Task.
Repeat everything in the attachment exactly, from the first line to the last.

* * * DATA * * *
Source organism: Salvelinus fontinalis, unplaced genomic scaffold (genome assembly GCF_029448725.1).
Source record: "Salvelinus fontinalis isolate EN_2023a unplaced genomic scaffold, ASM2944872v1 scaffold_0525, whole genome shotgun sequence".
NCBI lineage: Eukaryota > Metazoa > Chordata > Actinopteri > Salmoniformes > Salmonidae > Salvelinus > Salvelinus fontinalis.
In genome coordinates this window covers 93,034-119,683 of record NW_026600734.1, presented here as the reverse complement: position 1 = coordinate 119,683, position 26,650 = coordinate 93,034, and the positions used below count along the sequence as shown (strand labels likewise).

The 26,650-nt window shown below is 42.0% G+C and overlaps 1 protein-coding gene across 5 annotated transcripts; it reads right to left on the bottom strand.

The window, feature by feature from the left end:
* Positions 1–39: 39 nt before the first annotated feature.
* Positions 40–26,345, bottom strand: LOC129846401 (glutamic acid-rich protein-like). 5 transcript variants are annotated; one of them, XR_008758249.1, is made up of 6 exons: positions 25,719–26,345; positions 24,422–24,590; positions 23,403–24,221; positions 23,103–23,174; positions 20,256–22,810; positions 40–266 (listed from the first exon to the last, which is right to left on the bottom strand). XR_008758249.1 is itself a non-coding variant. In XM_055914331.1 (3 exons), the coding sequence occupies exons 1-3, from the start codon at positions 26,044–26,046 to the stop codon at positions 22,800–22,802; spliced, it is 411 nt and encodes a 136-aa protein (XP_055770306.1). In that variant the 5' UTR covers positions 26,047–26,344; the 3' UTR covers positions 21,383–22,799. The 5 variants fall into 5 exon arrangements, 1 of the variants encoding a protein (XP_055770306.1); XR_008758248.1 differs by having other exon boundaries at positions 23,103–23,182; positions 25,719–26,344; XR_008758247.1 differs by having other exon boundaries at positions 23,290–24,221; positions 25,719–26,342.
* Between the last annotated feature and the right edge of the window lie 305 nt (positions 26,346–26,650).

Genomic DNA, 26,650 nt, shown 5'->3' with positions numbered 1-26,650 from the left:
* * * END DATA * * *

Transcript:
Source organism: Salvelinus fontinalis, unplaced genomic scaffold (genome assembly GCF_029448725.1).
Source record: "Salvelinus fontinalis isolate EN_2023a unplaced genomic scaffold, ASM2944872v1 scaffold_0525, whole genome shotgun sequence".
NCBI lineage: Eukaryota > Metazoa > Chordata > Actinopteri > Salmoniformes > Salmonidae > Salvelinus > Salvelinus fontinalis.
In genome coordinates this window covers 93,034-119,683 of record NW_026600734.1, presented here as the reverse complement: position 1 = coordinate 119,683, position 26,650 = coordinate 93,034, and the positions used below count along the sequence as shown (strand labels likewise).

The 26,650-nt window shown below is 42.0% G+C and overlaps 1 protein-coding gene across 5 annotated transcripts; it reads right to left on the bottom strand.

The window, feature by feature from the left end:
* Positions 1–39: 39 nt before the first annotated feature.
* Positions 40–26,345, bottom strand: LOC129846401 (glutamic acid-rich protein-like). 5 transcript variants are annotated; one of them, XR_008758249.1, is made up of 6 exons: positions 25,719–26,345; positions 24,422–24,590; positions 23,403–24,221; positions 23,103–23,174; positions 20,256–22,810; positions 40–266 (listed from the first exon to the last, which is right to left on the bottom strand). XR_008758249.1 is itself a non-coding variant. In XM_055914331.1 (3 exons), the coding sequence occupies exons 1-3, from the start codon at positions 26,044–26,046 to the stop codon at positions 22,800–22,802; spliced, it is 411 nt and encodes a 136-aa protein (XP_055770306.1). In that variant the 5' UTR covers positions 26,047–26,344; the 3' UTR covers positions 21,383–22,799. The 5 variants fall into 5 exon arrangements, 1 of the variants encoding a protein (XP_055770306.1); XR_008758248.1 differs by having other exon boundaries at positions 23,103–23,182; positions 25,719–26,344; XR_008758247.1 differs by having other exon boundaries at positions 23,290–24,221; positions 25,719–26,342.
* Between the last annotated feature and the right edge of the window lie 305 nt (positions 26,346–26,650).

Genomic DNA, 26,650 nt, shown 5'->3' with positions numbered 1-26,650 from the left: